The U.S. Department of Health and Human Services (HHS) officially announced that the booster shots for COVID-19 by Pfizer and Moderna would be available to all adult Americans by September 20. 

Those who have completed their first round of immunization from the two shots vaccines by Pfizer and Moderna are recommended to seek their third shot at least 8 months after their last inoculation, the HHS said in a statement.

The department also confirmed “evidence” that the vaccines show signs of fading protection over time, including the ability to fend off severe illnesses, hospitalization, and deaths. 

“Based on our latest assessment, the current protection against severe disease, hospitalization, and death could diminish in the months ahead, especially among those who are at higher risk or were vaccinated during the earlier phases of the vaccination rollout,” it reads. 

The statement said the effects would dwindle in six months or more, especially in older people with underlying health problems.

The HHS also suggested a high potential to offer booster shots to the one-dose vaccine developed by Johnson & Johnson. But the department said it still needed further data about this vaccine, given that it had not been rolled out in the U.S. until March. 

The Johnson & Johnson vaccines were temporarily postponed from the U.S. market for a short period due to reports of dangerous blood clots reactions. The pause was lifted on April 23, according to the BBC.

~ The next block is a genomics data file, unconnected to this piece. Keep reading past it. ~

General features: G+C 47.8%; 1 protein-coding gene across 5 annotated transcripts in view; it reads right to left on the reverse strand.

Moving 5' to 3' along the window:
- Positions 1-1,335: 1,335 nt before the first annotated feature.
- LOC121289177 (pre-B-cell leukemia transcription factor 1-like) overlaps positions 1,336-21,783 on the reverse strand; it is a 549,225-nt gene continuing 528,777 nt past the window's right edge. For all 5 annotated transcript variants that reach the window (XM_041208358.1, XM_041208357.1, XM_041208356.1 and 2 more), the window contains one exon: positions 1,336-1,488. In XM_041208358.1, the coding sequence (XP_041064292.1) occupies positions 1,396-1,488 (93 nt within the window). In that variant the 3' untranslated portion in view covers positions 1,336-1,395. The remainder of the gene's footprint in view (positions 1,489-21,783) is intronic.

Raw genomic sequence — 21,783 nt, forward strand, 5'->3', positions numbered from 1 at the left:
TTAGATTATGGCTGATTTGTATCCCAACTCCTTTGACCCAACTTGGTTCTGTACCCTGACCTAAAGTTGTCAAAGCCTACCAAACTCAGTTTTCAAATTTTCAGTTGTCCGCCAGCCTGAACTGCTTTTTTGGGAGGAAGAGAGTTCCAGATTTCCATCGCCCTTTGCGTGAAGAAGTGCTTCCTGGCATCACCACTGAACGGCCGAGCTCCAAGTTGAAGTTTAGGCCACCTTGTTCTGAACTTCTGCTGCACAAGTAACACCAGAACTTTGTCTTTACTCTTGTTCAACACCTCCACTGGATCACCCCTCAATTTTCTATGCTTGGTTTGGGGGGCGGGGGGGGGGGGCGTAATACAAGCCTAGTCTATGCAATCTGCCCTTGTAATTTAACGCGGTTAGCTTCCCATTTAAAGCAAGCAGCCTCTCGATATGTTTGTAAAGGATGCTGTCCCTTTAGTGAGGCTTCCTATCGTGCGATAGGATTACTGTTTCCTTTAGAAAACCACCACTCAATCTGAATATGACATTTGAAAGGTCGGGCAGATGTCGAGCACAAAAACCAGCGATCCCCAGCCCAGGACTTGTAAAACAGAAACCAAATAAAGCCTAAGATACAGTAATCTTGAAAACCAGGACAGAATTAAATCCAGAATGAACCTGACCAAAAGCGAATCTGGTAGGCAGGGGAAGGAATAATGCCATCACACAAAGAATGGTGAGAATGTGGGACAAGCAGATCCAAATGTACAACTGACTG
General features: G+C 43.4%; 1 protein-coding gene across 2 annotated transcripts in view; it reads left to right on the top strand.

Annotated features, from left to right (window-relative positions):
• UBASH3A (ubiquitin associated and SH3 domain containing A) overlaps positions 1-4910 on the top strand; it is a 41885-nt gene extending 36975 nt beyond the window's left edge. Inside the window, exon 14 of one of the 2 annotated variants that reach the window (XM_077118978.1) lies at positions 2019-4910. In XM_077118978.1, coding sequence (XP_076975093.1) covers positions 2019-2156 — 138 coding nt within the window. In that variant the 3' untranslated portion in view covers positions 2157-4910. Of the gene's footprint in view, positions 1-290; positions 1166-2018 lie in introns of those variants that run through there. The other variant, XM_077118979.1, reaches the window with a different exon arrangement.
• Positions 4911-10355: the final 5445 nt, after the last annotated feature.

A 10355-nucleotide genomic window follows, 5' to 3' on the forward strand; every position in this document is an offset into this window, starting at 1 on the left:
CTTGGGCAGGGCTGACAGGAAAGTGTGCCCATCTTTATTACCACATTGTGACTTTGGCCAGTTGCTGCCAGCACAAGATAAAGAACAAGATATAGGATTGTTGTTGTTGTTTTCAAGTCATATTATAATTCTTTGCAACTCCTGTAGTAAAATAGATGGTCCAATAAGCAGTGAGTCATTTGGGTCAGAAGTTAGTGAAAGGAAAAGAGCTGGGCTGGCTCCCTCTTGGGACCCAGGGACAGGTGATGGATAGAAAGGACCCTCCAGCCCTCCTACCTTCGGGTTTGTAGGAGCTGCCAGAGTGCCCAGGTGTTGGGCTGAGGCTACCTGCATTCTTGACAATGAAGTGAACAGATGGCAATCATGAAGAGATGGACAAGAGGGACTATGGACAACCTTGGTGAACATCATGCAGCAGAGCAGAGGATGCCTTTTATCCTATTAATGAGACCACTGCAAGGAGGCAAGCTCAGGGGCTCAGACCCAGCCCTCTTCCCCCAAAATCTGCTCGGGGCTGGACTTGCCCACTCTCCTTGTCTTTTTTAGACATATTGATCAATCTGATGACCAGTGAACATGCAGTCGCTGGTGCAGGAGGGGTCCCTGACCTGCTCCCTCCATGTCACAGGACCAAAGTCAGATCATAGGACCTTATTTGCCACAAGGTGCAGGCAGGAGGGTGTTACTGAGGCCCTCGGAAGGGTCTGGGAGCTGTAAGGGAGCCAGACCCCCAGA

According to a joint statement from top US health officials, the booster doses will initially be given to healthcare workers, nursing home residents, and the elderly, who were among the first to get vaccinated in late 2020 and early 2021.

The U.S. had already approved a third dose of the Pfizer/BioNTech and Moderna vaccines for persons with compromised immune systems.

The World Health Organization (WHO) has called for richer nations to hold back on their decisions with the booster dose, considering the poorer countries (which include a wider population) were still struggling to have vaccine access.

But in the statement, U.S. officials said the imperative of the fastly evolving SARS-CoV-2 (coronavirus) demanded the presence of the third dose. 

“Our top priority remains staying ahead of the virus and protecting the American people from COVID-19 with safe, effective, and long-lasting vaccines especially in the context of a constantly changing virus and epidemiologic landscape,” they said. “We will continue to follow the science on a daily basis, and we are prepared to modify this plan should new data emerge that requires it.”

The announcement was joined by White House top medical advisor Anthony Fauci, along with leaders of the Centers for Disease Control and Prevention (CDC), the Food and Drug Administration (FDA), and the National Institutes of Health (NIH).

Like Israel, France, and Germany, several other countries have recently agreed to administer booster doses to elderly persons and people with compromised immune systems, per Reuters.